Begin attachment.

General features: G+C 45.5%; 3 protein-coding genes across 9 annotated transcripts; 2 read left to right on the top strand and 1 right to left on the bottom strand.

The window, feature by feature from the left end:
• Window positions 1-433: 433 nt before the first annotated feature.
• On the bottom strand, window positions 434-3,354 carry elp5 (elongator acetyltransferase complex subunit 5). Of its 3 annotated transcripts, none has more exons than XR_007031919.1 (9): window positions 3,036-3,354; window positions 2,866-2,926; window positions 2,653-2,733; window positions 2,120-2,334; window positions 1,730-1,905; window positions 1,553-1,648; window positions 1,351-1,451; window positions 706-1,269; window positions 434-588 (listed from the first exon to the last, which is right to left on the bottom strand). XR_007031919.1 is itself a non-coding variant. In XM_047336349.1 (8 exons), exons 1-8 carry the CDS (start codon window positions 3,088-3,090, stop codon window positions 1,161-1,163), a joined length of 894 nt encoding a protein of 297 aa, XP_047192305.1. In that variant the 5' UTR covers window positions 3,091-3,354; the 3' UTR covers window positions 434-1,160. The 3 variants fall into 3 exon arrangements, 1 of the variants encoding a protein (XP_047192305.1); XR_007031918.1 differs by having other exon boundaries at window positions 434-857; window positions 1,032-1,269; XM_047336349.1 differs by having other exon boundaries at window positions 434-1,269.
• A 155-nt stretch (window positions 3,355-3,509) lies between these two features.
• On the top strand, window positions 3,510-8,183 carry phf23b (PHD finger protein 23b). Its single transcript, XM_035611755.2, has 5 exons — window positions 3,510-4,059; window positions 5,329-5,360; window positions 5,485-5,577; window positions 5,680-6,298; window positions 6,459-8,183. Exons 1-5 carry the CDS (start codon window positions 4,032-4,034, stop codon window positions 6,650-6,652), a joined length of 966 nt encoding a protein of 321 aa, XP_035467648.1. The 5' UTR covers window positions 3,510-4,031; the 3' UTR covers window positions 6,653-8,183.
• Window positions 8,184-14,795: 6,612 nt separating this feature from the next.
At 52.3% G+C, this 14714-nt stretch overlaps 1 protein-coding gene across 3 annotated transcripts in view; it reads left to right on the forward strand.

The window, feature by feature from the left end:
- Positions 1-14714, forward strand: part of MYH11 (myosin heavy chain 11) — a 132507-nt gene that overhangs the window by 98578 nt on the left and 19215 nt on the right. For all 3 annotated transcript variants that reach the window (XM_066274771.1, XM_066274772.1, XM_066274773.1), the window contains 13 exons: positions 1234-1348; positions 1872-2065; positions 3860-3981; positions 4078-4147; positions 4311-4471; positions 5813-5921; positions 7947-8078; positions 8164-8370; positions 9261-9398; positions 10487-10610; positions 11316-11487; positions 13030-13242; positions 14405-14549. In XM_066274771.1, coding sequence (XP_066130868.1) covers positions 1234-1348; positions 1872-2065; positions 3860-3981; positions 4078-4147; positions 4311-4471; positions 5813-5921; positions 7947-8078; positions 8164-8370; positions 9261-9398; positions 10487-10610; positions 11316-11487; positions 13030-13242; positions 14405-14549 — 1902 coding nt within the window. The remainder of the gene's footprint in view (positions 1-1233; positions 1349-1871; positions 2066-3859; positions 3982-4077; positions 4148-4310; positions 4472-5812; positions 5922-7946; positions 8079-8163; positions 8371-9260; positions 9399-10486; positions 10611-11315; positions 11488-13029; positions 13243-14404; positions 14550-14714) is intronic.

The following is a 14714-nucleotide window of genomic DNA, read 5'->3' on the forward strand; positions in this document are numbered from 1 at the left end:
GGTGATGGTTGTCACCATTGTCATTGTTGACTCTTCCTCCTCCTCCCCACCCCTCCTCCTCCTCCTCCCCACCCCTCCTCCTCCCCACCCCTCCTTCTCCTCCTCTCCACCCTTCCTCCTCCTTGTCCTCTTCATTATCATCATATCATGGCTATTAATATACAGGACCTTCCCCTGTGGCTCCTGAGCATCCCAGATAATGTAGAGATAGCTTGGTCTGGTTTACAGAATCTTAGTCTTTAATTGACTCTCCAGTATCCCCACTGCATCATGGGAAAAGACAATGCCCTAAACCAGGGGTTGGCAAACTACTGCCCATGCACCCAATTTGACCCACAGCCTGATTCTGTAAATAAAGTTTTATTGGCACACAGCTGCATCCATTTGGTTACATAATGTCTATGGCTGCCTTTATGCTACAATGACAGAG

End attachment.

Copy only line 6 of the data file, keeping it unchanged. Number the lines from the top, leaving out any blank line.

• On the top strand, window positions 3,510-8,183 carry phf23b (PHD finger protein 23b). Its single transcript, XM_035611755.2, has 5 exons — window positions 3,510-4,059; window positions 5,329-5,360; window positions 5,485-5,577; window positions 5,680-6,298; window positions 6,459-8,183. Exons 1-5 carry the CDS (start codon window positions 4,032-4,034, stop codon window positions 6,650-6,652), a joined length of 966 nt encoding a protein of 321 aa, XP_035467648.1. The 5' UTR covers window positions 3,510-4,031; the 3' UTR covers window positions 6,653-8,183.